Wednesday, March 3

Plant of the Month: California Bay Laurel (Umbellularia californica)

As spring slowly comes to the Santa Cruz Mountains, a sweeping change takes place throughout the forests. New shoots appear daily on the forest floor, ferns begin unrolling their delicate fiddleheads, and leaf primordia starts to materialize on the deciduous trees. And in the San Lorenzo floodplain, a familiar tree is performing a quiet opus in the rain. The California bay laurel trees are flowering.

California bay laurel can be identified in the field by its smooth bark and simple, alternate evergreen leaves, which are lanceolate (lance-shaped), glossy green, and strongly aromatic. The flowers, which occur in late winter and early spring, are small, yellow and grow in stalked umbels – giving rise to the genus name Umbellularia, which means “little umbel”. A member of the Laurel family (Lauraceae), California bay laurel shares its family with Grecian laurel, mountain laurel, sassafras, cinnamon, and avocado.

A familiar tree to anyone who frequents the forests of California, the bay laurel is unmistakable due the powerful scent of its leaves. When rubbed or crushed, they emit a pungent odor reminiscent of the bay leaf of culinary fame (from Grecian laurel), but typically with a much stronger scent. This odor is due to the oils present in the leaves, which contain up to 40% umbellulone, an aromatic ketone compound.

While the function of the powerful oils in bay laurel are a subject of dispute by modern chemists and botanists, the cultural uses of these leaves because of their oils is lengthy. California bay laurel leaves have been used for centuries by Native Americans to treat headaches and sinus congestion, and also burned as an insect repellant. Early European settlers to the area used bay laurel leaves to treat rheumatism, stomach aches, colds, sore throats, and general malaise.

Also of note is the fruit of the California bay laurel. Maturing in the early fall, the fruit of the tree is an ovoid-shaped drupe consisting of a fleshy outer coating and a hard inner nut. The fleshy outer husk, or mesocarp, is edible when ripe and resembles avocado flesh in texture. The inner nut, similar to an avocado pit, is also edible when roasted and purportedly contains powerful stimulants similar to caffeine – although this information is known only through anecdotal reports.

Occurring from southern Oregon to San Diego County at elevations up to 3,000 feet, California bay laurel can be found in a wide variety of habitats, from moist stream valleys to dry rocky hillsides. Its growth form varies according to the growing location. Large specimens along perennial streams may reach 100 feet in height and have a crown that spans 80 feet or more, while specimens occurring on dryer sites may grow as an understory tree or even appear as a shrub. Bay laurel also sprouts vigorously, with new shoots appearing from failed and fallen trunks as well as cut or damaged stumps.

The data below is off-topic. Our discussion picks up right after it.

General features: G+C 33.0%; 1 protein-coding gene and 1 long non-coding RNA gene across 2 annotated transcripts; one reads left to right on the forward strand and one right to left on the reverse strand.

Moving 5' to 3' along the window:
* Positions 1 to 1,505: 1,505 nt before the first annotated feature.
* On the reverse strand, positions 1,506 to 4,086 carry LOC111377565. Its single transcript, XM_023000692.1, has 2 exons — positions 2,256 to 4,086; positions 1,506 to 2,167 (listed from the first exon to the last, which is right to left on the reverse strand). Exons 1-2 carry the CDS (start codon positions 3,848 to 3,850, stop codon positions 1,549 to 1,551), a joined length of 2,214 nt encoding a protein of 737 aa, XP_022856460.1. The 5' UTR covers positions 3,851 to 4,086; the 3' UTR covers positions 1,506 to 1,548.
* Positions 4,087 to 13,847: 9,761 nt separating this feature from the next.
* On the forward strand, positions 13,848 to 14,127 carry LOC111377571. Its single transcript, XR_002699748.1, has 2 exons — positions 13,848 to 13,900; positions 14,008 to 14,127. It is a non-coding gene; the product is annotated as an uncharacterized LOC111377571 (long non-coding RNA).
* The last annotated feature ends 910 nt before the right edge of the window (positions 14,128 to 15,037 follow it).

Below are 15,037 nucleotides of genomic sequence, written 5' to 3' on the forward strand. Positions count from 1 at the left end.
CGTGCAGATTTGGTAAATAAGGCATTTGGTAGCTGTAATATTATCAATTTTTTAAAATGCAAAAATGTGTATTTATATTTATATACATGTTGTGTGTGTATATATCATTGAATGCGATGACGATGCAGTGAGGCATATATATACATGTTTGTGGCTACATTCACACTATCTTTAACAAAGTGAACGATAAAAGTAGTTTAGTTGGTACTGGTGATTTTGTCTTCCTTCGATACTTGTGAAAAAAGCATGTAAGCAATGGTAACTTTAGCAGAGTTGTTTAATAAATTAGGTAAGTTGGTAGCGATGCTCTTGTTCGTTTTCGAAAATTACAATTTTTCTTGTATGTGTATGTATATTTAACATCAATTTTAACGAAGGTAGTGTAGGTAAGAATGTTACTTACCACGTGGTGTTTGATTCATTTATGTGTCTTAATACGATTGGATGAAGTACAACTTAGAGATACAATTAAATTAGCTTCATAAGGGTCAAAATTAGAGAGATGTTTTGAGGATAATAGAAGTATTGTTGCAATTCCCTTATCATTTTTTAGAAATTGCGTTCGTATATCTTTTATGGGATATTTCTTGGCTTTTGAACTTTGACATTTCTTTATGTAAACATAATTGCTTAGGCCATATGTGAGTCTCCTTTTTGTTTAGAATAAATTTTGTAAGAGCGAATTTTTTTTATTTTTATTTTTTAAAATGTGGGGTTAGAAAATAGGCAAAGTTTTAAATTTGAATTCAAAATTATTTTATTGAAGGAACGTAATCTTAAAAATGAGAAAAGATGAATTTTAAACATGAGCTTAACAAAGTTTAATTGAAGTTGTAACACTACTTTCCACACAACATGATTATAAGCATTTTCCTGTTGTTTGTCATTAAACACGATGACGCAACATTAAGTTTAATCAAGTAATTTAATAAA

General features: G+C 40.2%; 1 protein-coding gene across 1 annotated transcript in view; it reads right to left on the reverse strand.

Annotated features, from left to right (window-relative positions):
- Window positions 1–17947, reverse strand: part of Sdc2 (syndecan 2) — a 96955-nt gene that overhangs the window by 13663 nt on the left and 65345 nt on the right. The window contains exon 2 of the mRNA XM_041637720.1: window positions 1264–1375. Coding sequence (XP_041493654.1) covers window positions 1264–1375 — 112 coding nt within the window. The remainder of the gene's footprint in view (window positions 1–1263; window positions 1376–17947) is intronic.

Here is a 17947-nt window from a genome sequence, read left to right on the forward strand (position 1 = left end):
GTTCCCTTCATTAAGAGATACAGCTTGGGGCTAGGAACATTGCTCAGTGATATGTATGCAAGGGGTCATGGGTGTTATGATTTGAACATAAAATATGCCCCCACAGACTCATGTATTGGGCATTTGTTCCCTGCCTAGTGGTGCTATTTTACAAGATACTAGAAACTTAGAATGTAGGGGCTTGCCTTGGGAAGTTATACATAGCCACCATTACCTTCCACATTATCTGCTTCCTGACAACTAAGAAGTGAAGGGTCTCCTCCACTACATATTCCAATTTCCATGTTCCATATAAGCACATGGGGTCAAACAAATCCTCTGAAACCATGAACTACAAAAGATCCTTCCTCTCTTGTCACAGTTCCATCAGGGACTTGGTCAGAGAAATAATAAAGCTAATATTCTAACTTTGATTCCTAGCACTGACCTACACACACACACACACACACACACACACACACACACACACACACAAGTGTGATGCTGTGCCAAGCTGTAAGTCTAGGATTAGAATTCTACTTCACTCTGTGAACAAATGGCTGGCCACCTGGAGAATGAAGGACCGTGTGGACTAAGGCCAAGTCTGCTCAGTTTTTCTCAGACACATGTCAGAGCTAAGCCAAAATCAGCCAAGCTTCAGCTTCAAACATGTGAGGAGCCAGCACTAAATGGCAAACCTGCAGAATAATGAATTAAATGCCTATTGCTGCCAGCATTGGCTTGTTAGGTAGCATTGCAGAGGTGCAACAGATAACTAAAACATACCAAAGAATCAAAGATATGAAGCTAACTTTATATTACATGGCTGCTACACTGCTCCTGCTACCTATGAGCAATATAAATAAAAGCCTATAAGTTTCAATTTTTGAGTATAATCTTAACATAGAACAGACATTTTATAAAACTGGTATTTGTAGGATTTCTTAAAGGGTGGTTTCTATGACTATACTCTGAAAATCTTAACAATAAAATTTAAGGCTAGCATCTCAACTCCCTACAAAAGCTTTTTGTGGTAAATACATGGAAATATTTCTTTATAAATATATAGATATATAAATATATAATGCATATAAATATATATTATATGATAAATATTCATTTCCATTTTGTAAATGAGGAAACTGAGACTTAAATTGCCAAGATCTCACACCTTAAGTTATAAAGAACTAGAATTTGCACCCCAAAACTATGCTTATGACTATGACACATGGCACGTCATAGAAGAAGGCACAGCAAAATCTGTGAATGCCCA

An unmistakable tree with a rich cultural heritage, the California bay laurel is a familiar member of the forests of the Santa Cruz Mountains. To view a mature tree covered with delicate flowers in bloom is a rare treat, often reserved for the upper-canopy dwellers of the forest. And all too soon, the flowers will be gone and the bay laurel will once again regain its anonymity amongst the other woody perennials. Take a walk in the woods and catch it before it goes.

[originally published in Words of the Woods - the newsletter of Henry Cowell Redwoods State Park - March 2010]


  1. I love the new article! Where can I find more of your publications? You are truly an engaging writer and inspiring naturalist. Do you do private tours in the Santa Cruz Mountains? ;)

  2. Dear Anonymous,

    Yes, I gladly do private tours in the Santa Cruz Mountains - but most of them involve slogging through tangles of huckleberry and sword-fern in the pouring rain to find some tiny, seemingly insignificant mushroom or flower. Such misery is usually reserved for friends, but if you are still interested I am for hire on the barter system.


  3. Trent thanks for the info I have a friend in another state who asked me to send fresh bay laurel leaves and I had no idea where to look. Time for a hike through henry cowell. Great article.

  4. Hey Lexie, Just remember that California State Parks does not allow collecting - be sure to pick your bay laurel leaves outside the park border. :)

  5. Great info! I am currently living in San Diego and was wondering if you know of any specific locations where I might find any bay? Thanks again!

    1. Hi Anonymous,

      Bay laurel is pretty sparsely distributed in your neck of the woods - looks like there are isolated reports from around Mt. Laguna. However, once you travel north of the Los Angeles basin, they become fairly common in wooded areas. Check out CalFlora's interactive distribution map. Cheers!